By Julia Steiny
I have hated the word “respect.” What does it mean? It grates constantly as it’s overused in political discourse, the media, discipline conversations and among co-workers. Especially annoying are those posters in school hallways demanding “Respect,” either by itself or along with other abstract nouns like “responsibility.” Is the mandate only directed at kids? If so, who teaches what it means and how to do it?
So if the word came up, I would often stop to ask what it meant to the speaker. Kids say they were “disrespected” to explain why they mouthed off at a teacher, walked out of class or otherwise disrupted. They were triggered into misbehaving, to be sure, but by what, exactly? Adults are little better, complaining about lack of respect from students, co-workers, bosses and underlings. When I ask kids or adults what “respect” means, the first look I get says, “What a stupid question.” Then the look morphs into mild confusion because they don’t have an answer. What, I pursue, might respect look like or feel like? The answer might get me closer to the true nature of the complaint, but not to a definition.
Recently, Dominic Barter solved my problem. “Respect,” he says, means to look twice. “Re” means that something will happen again or will return. “Spect” means to see. “Spectator” and “spectacular” also come from the Latin spectare which means to see, view, watch or behold.
Respect means to look again.
For decades, Barter worked in the shanty towns or favellas of Brazil learning how to ease the violence. In effect, he engaged many people in a protocol for his own Truth and Reconciliation effort, much like the South African Commission. First he’d find safe ways to get everyone’s truth on the table, however hideous or enraged. Then, with everyone having been heard, the group would work on how to live together in peace henceforth.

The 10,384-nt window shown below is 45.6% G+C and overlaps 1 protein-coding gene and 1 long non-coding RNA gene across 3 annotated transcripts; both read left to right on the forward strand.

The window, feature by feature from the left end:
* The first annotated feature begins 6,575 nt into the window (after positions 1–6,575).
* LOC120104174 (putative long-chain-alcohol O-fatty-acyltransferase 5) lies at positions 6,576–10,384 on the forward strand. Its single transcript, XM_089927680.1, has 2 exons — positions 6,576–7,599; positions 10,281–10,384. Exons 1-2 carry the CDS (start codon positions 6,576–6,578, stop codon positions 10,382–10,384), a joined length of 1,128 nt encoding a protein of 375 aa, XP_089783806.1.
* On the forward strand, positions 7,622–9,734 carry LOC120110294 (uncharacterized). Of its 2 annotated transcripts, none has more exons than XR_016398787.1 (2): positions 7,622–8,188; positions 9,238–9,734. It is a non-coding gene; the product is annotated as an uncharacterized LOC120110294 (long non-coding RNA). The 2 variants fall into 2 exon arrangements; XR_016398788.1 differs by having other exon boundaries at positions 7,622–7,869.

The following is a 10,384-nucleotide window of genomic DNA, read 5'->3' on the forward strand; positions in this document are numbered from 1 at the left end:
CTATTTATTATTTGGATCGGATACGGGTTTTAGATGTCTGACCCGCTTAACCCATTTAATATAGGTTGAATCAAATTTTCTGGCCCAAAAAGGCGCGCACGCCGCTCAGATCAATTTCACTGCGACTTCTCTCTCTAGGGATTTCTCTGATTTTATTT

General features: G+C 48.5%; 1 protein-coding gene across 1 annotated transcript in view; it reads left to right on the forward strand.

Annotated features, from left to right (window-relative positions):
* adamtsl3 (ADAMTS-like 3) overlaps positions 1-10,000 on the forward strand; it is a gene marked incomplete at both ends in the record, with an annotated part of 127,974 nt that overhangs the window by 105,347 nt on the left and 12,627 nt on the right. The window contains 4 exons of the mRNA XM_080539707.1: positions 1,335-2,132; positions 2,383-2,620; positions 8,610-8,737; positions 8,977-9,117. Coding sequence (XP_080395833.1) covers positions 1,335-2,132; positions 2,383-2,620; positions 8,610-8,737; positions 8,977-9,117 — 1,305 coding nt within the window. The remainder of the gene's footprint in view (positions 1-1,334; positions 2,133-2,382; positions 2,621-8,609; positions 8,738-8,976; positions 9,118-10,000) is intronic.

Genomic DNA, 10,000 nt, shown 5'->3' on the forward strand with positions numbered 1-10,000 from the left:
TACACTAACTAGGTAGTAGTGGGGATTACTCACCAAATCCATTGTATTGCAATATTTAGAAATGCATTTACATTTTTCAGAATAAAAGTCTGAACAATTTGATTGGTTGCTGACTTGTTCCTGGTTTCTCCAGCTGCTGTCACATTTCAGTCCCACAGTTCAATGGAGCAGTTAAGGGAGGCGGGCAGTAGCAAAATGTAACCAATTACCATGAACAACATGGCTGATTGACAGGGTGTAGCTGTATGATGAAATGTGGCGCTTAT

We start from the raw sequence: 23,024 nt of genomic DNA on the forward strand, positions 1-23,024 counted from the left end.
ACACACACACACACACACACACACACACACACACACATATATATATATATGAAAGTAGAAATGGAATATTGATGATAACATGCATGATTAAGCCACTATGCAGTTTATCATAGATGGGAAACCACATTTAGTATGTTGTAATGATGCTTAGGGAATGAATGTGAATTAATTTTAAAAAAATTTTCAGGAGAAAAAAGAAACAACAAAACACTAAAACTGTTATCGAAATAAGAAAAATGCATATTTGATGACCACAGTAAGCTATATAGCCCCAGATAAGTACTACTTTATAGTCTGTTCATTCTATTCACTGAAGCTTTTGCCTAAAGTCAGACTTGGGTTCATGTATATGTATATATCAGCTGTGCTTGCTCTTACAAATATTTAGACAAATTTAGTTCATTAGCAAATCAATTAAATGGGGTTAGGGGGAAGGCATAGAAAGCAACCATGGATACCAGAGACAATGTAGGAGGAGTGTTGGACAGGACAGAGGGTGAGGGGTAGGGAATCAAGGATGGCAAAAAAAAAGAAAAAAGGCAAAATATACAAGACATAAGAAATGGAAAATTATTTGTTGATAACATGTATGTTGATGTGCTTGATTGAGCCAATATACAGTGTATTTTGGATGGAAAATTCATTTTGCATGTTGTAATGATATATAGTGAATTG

Barter’s story began with his inability to give up on helping those neighborhoods which were the murder capital of the world. Others certainly had. He asked officials and locals what he could do and was told by all that he could do nothing. People living in the favellas themselves considered the situation hopeless.
So he listened, mainly to the kids hanging around the streets, but also to whomever wanted to talk. And in this way he figured out his own version of Restorative Justice. The concepts of Truth and Reconciliation help explain the two-step process of looking.
The first look sees the obvious.
“When we listen respectfully, we see everything that distinguishes us from the other person. We see the gender, ethnicity, social class, where you live, how you behave. We see the crimes, or I tell myself, perhaps, about the crimes you have committed.”
He goes on to say, “But when we listen respectfully, I listen again without denying anything I’ve seen the first time. But I listen with a question. Is there also shared humanity? Is there something that we have in common? Is there something that connects us? I’m not defining who you are by what my thoughts tell me.”
So “respect” includes the ability to talk with people who may have done quite horrific things. More commonly it’s the ability to walk towards the conflict with those who have offended, angered or shamed us, for whatever reason. And in their presence and in full recognition of what they’ve done, or what we think they’ve done, to ask more questions. To listen carefully. To see if there isn’t some commonality that makes it possible to let the conflict be just a conflict, not a fight. There’s no room in a fight to allow for either truth or reconciliation.
We live in a super-aggressive world, bullied by prejudice, social-media slander and viciousness resulting from easily-taken offense. Anyone who wants peace needs to look again. I no longer need to be annoyed by the word “respect” because I know now just to go back to the moment and look again.
Because, as Barter says, “We behave differently according to what we see.”